If you have important information about this plant that may help other users please add a comment or link below. Only comments or links that are felt to be directly relevant to a plant will be included. If you think a comment/link or information contained on this page is inaccurate or misleading we would welcome your feedback at admin@pfaf.org. If you have questions about a plant please use the Forum on this website as we do not have the resources to answer questions ourselves.

* Please note: the comments by website users are not necessarily those held by PFAF and may give misleading or inaccurate information.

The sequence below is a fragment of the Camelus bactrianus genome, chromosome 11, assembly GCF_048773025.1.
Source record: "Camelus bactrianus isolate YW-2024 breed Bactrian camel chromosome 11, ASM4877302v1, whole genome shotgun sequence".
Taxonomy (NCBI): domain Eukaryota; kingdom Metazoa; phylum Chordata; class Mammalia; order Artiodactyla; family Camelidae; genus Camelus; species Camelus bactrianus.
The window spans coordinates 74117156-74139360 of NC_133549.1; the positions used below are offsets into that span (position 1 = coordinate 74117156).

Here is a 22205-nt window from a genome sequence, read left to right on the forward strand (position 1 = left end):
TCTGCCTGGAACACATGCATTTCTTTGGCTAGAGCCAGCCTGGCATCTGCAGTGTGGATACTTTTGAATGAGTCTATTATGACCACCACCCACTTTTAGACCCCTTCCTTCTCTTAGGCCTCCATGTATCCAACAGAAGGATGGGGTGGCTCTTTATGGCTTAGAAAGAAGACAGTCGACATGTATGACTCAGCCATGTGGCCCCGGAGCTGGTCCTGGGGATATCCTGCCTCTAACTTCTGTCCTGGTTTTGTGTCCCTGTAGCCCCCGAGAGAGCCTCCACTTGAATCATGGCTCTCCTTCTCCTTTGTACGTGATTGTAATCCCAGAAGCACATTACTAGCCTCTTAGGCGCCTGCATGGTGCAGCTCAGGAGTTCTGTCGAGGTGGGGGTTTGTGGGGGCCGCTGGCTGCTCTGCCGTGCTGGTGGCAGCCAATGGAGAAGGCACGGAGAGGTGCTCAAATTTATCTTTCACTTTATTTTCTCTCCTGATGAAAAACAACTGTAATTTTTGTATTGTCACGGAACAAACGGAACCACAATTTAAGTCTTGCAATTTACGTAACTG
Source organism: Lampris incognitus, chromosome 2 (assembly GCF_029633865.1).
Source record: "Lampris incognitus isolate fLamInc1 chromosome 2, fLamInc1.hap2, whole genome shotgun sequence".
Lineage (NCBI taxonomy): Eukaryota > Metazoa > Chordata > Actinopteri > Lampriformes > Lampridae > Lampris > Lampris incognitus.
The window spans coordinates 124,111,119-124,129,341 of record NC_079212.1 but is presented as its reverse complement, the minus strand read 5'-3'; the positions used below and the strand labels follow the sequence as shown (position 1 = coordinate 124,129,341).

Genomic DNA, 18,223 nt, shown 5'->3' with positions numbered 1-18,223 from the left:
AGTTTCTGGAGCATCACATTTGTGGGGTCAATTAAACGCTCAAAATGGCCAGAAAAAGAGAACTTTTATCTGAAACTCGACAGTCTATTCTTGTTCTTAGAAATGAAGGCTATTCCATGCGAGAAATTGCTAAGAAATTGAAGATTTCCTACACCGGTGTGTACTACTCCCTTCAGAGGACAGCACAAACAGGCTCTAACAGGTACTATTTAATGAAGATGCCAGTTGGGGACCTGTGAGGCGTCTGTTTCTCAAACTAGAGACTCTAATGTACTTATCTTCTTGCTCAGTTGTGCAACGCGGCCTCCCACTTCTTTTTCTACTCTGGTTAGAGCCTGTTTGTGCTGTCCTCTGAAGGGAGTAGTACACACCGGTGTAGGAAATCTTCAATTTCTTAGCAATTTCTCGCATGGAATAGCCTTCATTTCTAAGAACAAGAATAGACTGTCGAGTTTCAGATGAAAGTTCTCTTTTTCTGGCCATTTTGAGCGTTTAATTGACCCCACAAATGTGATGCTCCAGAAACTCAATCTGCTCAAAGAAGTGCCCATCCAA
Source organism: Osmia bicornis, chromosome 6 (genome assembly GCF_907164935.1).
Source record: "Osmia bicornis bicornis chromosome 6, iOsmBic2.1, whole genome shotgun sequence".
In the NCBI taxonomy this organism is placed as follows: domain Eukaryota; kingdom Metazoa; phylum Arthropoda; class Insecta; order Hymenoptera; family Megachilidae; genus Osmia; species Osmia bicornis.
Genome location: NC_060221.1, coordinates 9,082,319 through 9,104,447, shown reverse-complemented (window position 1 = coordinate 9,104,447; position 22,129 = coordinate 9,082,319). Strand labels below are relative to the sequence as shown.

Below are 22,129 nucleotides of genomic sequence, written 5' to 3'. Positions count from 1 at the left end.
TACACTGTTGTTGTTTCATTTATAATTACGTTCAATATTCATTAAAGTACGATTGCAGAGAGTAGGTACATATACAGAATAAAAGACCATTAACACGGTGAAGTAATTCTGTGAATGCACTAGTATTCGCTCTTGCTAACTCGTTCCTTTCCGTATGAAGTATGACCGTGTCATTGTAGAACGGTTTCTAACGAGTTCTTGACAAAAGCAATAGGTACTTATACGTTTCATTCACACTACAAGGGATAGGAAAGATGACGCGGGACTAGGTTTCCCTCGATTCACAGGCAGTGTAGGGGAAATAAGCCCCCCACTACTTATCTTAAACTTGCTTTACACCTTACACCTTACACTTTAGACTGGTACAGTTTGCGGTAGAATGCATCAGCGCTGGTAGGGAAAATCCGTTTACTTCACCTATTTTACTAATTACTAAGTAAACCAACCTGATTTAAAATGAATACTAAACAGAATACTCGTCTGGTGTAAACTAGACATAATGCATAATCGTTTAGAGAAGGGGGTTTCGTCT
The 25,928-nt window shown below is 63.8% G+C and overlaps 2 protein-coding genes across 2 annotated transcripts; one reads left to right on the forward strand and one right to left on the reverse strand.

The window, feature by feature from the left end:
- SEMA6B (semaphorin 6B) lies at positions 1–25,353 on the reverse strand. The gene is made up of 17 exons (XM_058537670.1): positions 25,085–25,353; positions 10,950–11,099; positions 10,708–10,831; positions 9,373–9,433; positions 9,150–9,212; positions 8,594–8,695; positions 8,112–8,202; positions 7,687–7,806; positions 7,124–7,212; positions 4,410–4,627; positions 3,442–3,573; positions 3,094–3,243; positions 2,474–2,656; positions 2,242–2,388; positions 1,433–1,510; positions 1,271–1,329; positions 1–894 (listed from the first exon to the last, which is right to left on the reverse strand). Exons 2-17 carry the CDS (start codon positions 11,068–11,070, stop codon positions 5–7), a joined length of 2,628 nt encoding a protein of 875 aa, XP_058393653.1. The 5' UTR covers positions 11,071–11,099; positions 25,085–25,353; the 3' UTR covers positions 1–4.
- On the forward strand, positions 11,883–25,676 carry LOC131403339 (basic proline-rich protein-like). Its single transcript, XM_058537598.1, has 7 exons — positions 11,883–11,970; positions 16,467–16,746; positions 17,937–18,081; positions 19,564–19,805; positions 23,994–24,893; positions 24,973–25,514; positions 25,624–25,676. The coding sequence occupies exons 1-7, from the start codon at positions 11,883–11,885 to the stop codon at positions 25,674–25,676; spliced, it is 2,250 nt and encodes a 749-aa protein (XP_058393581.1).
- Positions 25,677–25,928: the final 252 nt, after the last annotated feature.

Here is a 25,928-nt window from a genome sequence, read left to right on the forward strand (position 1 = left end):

To leave a comment please Register or login here All comments need to be approved so will not appear immediately.

Subject : Picea rubens  
All the information contained in these pages is Copyright (C) Plants For A Future, 1996-2012.
Plants For A Future is a charitable company limited by guarantee, registered in England and Wales. Charity No. 1057719, Company No. 3204567,
Web Design & Management
This work is licensed under a Creative Commons License. Some information cannot be used for commercial reasons or be modified (but some can). Please view the copyright link for more information.